It is a framework that cuts trillions from our debt, makes our tax system more fair and raises revenue without raising tax rates.
The only problem is that our country’s leaders – from both parties – won’t move forward with the recommendations of the Bowles-Simpson commission.
So instead of real solutions, where we choose our priorities based on our values, we see political proposals that will only send this country further into a death spiral of debt.
Take, for example, the fact that this body will soon debate extending the so-called payroll tax cut for the remainder of this year, 10 more months. Let’s call that what it really is: cutting funding to Social Security.
This Congress has voted twice since I’ve been here to tell Americans that they didn’t have to meet their obligations to Social Security.
I voted for the idea the first time around because I thought it might create or save jobs. But I don’t think we’ve seen much evidence that it has – and so I decided to stop throwing good money after bad and stop jeopardizing Social Security.
But as I warned this fall, along with my dear friend Senator Mark Kirk, now we’re talking about extending this policy indefinitely – because once something like this is enacted, even an act of Congress can’t reverse it.
It takes an act of God.
Now, I know that going back home and saying we voted for tax cuts is popular, but this is not a tax cut – this is a Social Security cut. Plain and simple. And knowing that we add 10,000 new beneficiaries a day, and knowing that last year Social Security took in less than it paid out – how does that make any sense?
Just what, exactly, will continuing this policy do to the long-term solvency of Social Security?
The answer is simple: it will be a disaster.
Now, the so-called experts will tell you that everything will be all right because we’ll backfill those contributions with revenue from our general fund. Let me remind you that this is the fourth straight year that the general fund has operated with a deficit of more than $1 trillion, we have accumulated $15.36 trillion in debt as of today and the President just allowed to grow to $16.4 trillion.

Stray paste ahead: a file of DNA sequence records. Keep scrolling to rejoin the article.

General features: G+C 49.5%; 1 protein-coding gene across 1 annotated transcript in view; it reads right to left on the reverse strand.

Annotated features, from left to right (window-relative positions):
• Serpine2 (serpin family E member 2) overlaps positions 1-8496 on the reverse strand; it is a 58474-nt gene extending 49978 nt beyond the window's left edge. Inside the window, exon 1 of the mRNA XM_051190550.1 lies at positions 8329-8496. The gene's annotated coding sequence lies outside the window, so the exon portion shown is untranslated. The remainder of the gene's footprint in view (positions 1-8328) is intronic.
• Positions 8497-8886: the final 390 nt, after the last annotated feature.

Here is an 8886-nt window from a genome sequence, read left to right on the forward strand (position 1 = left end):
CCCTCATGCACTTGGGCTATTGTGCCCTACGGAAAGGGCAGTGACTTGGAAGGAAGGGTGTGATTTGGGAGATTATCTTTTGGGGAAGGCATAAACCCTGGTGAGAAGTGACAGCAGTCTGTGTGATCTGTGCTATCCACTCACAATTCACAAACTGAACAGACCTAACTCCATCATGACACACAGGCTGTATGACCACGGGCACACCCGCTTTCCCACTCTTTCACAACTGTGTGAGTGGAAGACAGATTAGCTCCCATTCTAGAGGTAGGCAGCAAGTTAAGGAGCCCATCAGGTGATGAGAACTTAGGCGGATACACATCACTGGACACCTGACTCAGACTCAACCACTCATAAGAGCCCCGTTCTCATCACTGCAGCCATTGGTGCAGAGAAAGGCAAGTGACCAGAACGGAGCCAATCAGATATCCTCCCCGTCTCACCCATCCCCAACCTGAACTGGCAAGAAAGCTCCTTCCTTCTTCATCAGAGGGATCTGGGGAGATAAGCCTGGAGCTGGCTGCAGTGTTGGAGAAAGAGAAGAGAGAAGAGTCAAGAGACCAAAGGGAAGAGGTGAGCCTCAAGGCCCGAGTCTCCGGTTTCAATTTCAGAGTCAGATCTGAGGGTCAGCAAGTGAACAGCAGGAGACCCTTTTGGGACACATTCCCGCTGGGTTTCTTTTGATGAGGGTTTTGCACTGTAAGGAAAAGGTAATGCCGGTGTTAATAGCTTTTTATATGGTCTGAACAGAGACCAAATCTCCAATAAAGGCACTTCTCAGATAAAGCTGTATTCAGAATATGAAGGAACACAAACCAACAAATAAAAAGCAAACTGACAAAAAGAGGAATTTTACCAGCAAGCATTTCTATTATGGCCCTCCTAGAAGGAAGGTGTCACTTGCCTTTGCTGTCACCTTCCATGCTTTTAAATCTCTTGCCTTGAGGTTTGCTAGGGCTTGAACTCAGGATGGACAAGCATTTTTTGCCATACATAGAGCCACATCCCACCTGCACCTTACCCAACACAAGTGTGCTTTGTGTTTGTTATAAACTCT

The same experts who tell us that we can balance a budget if we simply ignore the fundamentals of math.
M. President, when this body votes on whether to extend the so-called payroll tax cut – or as it should be more accurately described: the defunding of Social Security’s revenue stream – I cannot in good conscience vote to undermine Social Security.
I’ve taken this position because at the end of the day, the people of West Virginia and this nation must be told the truth.
Which is why the budget proposal the President offered this week is so disappointing – and maddening.
Now, let’s be clear. Both Republicans and Democrats are responsible for our budget problems. In fairness, this Administration inherited a tremendous debt, falling revenues and a terrible economy. Everyone was to blame. And the public spoke loud and clear: Fix it. But we haven’t done it, and this budget doesn’t do it.
If we are going to address our fiscal nightmare and stop digging a deeper debt hole, we must have meaningful tax reform that not only ensures that everybody pays their fair share, but that also strengthens our economy and creates jobs.